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I want to create native Mac OS X application using Cocoa + Objective C but I need to connect to proprietary data source, and for this, owner of the data source only provides Java library. So I need to somehow import this Java library into my project and call functions on its Java classes.(Or create java wrapper around this library and then call my wrapper from objective-C).

Now, how can I do this? Quick google search leads me to JNI but I haven't found any good and actual(current) article/tutorial. I would really need some HOW TO article, how to load this java library, start VM if needed, and how to create java objects and call functions on them. Really something simple and I can move from there. Thanks.

Just to clarify, I repeat: I WANT to call Java functions from Objective-C, I do NOT want to call native functions from Java.

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up vote 9 down vote accepted

You're probably looking for the Invocation API, a little-known corner of Java Native Interface (JNI) which allows you to load the Java runtime in-process.

That said, you might have an easier time of it with a Java service application that communicates with your Objective-C application over network sockets.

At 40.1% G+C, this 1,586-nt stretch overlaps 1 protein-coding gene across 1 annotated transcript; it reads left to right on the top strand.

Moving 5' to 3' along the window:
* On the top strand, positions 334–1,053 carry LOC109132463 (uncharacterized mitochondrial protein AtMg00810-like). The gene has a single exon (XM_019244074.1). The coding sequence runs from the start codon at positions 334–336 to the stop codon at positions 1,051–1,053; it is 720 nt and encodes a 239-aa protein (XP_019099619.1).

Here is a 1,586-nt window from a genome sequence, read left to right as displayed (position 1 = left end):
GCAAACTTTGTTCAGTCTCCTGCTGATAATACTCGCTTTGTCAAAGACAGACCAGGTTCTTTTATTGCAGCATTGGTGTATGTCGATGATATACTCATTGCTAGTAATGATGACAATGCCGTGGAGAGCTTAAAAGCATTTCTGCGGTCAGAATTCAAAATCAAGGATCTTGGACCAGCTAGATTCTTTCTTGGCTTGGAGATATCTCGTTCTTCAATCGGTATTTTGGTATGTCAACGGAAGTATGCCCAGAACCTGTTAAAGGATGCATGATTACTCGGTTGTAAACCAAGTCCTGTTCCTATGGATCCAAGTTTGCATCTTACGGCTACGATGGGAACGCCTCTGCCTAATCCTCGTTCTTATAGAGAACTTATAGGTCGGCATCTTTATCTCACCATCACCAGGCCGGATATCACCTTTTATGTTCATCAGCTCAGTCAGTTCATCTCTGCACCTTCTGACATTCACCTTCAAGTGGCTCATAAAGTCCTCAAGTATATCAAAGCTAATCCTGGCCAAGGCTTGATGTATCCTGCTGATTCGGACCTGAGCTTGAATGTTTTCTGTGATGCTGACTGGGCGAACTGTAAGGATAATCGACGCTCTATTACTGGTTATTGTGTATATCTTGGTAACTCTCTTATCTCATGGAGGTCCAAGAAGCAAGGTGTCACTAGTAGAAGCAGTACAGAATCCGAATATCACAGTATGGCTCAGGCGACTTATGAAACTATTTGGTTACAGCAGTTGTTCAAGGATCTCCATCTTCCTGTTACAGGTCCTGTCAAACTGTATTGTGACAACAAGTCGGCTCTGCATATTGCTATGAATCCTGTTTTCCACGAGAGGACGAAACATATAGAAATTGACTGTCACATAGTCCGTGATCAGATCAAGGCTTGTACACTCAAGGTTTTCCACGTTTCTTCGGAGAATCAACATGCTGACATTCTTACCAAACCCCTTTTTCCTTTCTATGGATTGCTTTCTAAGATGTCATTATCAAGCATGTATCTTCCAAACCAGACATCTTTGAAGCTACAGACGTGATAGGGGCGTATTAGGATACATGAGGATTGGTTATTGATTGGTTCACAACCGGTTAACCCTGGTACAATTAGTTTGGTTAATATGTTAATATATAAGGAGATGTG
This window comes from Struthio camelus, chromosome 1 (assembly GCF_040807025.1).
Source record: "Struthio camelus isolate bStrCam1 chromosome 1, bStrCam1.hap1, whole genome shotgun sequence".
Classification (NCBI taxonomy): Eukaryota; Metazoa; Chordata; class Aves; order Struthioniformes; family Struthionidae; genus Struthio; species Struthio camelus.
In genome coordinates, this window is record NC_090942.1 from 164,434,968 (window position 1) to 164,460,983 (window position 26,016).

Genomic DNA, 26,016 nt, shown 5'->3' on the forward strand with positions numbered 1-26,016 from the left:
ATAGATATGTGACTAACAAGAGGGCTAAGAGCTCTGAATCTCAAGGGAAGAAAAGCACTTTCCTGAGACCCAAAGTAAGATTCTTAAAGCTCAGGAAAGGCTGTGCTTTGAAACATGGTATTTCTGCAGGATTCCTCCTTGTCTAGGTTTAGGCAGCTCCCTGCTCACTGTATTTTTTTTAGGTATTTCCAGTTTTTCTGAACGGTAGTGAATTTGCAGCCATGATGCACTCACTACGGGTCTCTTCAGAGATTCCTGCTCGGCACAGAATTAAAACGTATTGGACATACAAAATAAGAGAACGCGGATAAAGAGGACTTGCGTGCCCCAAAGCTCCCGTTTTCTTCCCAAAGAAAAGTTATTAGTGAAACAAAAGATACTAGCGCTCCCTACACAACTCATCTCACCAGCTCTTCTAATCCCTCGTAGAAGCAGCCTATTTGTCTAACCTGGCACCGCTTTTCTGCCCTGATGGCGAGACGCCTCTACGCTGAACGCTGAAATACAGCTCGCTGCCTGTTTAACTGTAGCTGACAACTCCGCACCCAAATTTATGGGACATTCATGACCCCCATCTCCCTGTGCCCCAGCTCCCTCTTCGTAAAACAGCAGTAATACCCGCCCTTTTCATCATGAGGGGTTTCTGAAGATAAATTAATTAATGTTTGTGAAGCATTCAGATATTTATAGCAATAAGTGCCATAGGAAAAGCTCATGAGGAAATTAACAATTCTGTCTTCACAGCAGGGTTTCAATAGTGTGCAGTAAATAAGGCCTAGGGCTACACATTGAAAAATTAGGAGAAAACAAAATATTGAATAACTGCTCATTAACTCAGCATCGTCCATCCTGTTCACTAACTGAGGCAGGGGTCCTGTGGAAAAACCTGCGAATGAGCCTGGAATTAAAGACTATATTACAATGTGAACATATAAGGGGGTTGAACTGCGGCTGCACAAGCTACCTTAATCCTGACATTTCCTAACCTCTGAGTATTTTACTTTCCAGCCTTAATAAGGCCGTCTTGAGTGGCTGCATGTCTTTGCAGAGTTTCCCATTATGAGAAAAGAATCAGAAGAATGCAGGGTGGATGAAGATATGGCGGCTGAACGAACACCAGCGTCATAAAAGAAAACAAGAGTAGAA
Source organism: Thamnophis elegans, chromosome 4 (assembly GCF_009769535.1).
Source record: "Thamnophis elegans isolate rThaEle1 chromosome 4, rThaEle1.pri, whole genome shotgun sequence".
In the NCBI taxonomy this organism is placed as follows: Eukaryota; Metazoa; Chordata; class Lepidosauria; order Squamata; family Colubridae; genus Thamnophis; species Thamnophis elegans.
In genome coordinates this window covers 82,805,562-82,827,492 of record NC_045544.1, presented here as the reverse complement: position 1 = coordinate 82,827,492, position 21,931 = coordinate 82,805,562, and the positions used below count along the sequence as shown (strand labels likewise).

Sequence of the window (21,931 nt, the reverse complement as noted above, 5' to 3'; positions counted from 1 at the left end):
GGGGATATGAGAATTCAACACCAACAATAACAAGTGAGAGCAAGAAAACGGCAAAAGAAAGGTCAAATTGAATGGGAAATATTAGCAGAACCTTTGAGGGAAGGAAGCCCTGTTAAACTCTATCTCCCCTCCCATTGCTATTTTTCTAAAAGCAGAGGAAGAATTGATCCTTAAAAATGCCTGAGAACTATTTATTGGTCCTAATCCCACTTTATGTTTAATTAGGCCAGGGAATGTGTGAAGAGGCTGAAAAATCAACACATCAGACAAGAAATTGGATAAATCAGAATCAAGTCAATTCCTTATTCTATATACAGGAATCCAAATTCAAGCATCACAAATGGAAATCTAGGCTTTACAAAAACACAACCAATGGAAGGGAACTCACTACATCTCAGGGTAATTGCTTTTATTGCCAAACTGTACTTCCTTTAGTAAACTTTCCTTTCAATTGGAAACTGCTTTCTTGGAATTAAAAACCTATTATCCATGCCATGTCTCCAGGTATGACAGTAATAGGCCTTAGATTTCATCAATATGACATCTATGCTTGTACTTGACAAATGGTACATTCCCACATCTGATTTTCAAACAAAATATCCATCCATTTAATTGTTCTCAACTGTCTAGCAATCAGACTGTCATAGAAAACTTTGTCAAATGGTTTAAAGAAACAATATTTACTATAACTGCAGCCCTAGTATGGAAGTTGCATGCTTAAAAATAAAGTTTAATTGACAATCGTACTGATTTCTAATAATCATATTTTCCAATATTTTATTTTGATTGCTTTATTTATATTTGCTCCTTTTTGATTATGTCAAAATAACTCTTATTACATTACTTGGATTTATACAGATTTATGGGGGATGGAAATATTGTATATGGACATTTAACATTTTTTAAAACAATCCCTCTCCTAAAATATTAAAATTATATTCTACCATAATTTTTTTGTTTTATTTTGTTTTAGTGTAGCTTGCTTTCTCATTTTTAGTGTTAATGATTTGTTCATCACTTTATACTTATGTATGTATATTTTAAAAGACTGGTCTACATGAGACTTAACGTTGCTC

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+1 for using separate processes. You will likely have a much easier time writing a service in Java that communicates with your data source and with your Objective-C app. – Barry Wark Nov 30 '09 at 21:47
Hi Jeffrey, yes I saw that Invocation API, I'll get it a closer look. This idea of java app and my cocoa app communicating over the sockets is quite good. But I would prefer to start this java app on background when my cocoa app is started not to run as service all the time, do you know if something like that is possible?(I used to be .net developer for 6 years, doing mac stuff only for 4 months now, so sorry if my questions are stupid) – Michal Nov 30 '09 at 21:51
There is no reason your Objective-C app could not start the Java app as an application whenever necessary (Like starting any other binary). You could then use sockets to communicate with it. You might even implement an "End" command to have it terminate itself when you are done, that way it's only running when you need it. You will have to delay a few seconds before you connect to it, java is pretty slow to start apps. – Bill K Nov 30 '09 at 22:22
There's an example of using the invocation API here: jove.git.sourceforge.net/git/gitweb.cgi?p=jove/… – nall Dec 1 '09 at 1:25

You're looking for the Java-Objective C bridge, try looking at this article or on Apple's developer site. Be aware it is deprecated, that is it isn't being kept up to date with changes to Cocoa. But if you're just using it for an API passing standard Java datatypes you should be OK.

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As of Snow Leopard, the bridge now doesn't exist at all :( – Amy Worrall May 10 '11 at 8:28

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